Painting Seren Stone Covers - Lisa Shambrook - The Last Krystallos

© Lisa Shambrook

Right now I’m working on The Seren Stone Chronicles, and while the first book has been with beta readers I’ve been painting again. The Seren Stone covers will need to coordinate and follow my branding and I’m loving developing images for them. This time I’ve been working with watercolour instead of acrylics and it’s been beautiful to discover a forgiving and radiant medium to bring my dragons to life.

Surviving Hope and Symphony Paperbacks - The Last Krystallos

© Lisa Shambrook

The Surviving Hope novels are available in eBook and paperback from most online retailers, all links are found on my website and at BHC Press. You can also buy signed and discounted paperbacks from my own Etsy shop, Amaranth Alchemy, too.

Three girls, three lives, three stories composed with the melody of hope.

Freya’s death sends ripples through many lives as Meg loses her best friend, and Jasmine, her sister. Lost dreams need to be found, hidden family secrets need to be unearthed, and grief must be embraced before ghosts can be laid to rest.

These beautifully composed tales of coming of age, mental health, and the struggles of finding yourself, begin with grief and culminate with hope. As grief is faced, hope becomes the only force to cling to and build upon. Freya, Meg, and Jasmine need to survive with hope.

Surviving Hope Novels - Lisa Shambrook - The Last Krystallos

Forests that Claim your Heart

‘It is not so much for its beauty that the forest makes a claim upon men’s hearts,
as for that subtle something, that quality of air that emanation from old trees,
that so wonderfully changes and renews a weary spirit.’

Robert Louis Stevenson

Forests that claim your Heart - The Last KrystallosForests are inspiring, especially to writers. Imagine Tolkien without Fangorn Forest and the Ents, or Lothlórien, or Mirkwood. And Walter De La Mare’s The Listeners would be nothing without its haunting forest’s ferny floor. Even Shakespeare’s Macbeth awaiting Birnam Wood… We have been inspired by trees and forests since the beginning of time, and I can’t see the fascination ending.

I recently read these two articles, the first on Brechfa Forest and the second a list of Twenty of the Best British Forests, and it made me reflect on my local woods and forests. Having a dog means exploring forests becomes a way of life and I have my favourites.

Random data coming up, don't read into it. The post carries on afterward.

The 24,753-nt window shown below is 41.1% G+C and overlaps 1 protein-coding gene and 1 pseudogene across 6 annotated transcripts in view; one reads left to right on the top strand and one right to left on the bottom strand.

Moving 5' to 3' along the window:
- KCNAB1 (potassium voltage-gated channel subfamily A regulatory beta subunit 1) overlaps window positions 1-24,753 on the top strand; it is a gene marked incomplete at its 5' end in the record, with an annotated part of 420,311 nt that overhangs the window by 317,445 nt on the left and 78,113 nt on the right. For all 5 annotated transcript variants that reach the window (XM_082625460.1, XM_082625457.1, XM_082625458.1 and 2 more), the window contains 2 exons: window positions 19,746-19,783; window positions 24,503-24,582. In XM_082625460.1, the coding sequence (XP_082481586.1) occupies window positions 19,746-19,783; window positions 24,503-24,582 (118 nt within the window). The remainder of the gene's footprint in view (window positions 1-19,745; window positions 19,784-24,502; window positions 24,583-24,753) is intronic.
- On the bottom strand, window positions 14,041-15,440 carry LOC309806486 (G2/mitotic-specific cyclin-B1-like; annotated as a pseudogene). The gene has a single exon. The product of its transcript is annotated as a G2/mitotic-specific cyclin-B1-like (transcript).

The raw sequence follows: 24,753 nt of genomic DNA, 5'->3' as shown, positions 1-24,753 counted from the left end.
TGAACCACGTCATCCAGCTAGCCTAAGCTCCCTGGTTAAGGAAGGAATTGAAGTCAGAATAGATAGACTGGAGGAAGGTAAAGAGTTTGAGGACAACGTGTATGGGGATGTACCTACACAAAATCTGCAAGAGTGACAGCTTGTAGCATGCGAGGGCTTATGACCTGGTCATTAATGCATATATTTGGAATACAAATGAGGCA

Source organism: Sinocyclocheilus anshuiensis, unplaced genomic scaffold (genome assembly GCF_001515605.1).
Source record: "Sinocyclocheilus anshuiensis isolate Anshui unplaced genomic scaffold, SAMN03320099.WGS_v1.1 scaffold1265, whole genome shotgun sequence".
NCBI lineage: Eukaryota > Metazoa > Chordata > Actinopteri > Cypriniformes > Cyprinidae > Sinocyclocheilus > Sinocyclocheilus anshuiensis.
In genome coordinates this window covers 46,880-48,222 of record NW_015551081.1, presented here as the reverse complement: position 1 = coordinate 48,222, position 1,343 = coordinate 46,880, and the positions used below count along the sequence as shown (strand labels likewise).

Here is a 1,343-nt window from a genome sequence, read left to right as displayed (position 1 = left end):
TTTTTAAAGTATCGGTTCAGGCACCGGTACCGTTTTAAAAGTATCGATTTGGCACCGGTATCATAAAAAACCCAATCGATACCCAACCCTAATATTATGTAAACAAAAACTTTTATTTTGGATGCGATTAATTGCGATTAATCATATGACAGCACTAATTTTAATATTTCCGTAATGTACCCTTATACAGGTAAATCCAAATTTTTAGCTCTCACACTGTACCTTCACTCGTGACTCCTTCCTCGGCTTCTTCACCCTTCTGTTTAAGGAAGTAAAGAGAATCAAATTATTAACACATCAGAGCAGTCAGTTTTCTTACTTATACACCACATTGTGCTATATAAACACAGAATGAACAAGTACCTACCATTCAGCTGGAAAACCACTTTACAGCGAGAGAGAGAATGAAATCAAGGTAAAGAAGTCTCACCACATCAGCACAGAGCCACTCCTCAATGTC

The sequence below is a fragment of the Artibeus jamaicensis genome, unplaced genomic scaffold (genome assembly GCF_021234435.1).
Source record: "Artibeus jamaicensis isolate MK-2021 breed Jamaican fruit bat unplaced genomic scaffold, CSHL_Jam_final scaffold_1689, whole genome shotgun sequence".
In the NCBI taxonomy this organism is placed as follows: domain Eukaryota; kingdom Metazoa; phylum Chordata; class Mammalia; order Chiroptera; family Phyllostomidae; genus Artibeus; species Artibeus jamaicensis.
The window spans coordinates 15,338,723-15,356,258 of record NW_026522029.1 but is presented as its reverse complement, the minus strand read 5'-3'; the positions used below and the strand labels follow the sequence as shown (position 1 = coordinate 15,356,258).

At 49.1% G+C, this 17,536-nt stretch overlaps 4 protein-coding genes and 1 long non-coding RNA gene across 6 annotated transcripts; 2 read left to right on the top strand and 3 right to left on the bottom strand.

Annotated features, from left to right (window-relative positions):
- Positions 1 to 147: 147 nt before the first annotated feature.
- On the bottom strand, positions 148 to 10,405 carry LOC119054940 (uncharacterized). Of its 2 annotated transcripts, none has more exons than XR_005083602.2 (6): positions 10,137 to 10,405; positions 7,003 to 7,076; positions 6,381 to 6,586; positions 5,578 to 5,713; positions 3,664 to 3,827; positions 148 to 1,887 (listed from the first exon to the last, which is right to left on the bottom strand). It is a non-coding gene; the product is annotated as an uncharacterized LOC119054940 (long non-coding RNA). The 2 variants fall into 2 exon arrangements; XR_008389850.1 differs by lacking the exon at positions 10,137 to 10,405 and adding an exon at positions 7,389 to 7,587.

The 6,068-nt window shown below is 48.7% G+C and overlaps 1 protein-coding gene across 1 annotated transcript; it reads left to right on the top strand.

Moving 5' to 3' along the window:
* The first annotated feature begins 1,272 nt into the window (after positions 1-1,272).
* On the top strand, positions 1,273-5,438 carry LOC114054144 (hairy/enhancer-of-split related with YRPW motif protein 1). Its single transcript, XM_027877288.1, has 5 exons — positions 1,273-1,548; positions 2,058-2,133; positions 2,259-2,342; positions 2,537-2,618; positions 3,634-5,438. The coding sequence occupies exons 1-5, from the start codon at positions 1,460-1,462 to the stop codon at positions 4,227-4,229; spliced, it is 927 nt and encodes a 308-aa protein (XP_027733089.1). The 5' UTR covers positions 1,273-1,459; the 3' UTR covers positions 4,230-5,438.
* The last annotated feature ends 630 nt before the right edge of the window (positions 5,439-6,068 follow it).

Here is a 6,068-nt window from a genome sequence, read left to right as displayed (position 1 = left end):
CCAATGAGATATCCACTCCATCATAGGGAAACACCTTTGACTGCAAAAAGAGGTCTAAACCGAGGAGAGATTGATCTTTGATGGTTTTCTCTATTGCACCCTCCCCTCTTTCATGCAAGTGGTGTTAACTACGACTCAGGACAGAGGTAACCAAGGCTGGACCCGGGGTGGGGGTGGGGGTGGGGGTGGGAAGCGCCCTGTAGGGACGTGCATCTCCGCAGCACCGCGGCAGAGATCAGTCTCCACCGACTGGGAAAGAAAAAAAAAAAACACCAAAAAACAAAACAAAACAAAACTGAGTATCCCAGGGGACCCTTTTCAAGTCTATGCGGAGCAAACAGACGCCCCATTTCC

Roxy - Green Castle Woods - The Last Krystallos

Roxy – Green Castle Woods © Lisa Shambrook

Green Castle Woods, just outside Carmarthen on the road to Llansteffan, was one of Roxy’s best places. She loved to lope through the trees and the bluebells, sniffing, wading through mud and/or leaves, and enjoying the fresh outdoors. Bluebells are always a major reason for visiting Green Castle – they’re my favourite flower and have influenced my writing – and they bring me peace. Bluebells and white wood anemone with fairy wings blanket the woods in spring and leaves of bronze, gold, and brown colour autumn.

Bluebells - anemone - Roxy - Green Castle Woods - The Last Krystallos

Bluebells at Green Castle Woods © Lisa Shambrook

The circular walk ends, either in 30 minutes or an hour, at the old oak. This tree has captivated me for years. When I first saw it, standing alone, I thought it was dead, especially as it was midwinter and bare, but as spring dawned I noticed new growth and my own excitement burgeoned just like its leaf buds! It spread gnarled branches, and foliage erupted and beauty ensued. It quickly became the most beautiful and unusual tree I know.

Four seasons - Old Oak - Green Castle Woods - The Last Krystallos

The Old Oak at Green Castle Woods © Lisa Shambrook

This oak is not much more than ten feet tall, and hollow. I know nature withstands a great deal, and the fact that it is fully alive amazes me seeing as it’s almost completely hollow. It stands alone in the middle of a reclaimed meadow in Green Castle Woods, and reminds me that even when I’m spent I can still flourish.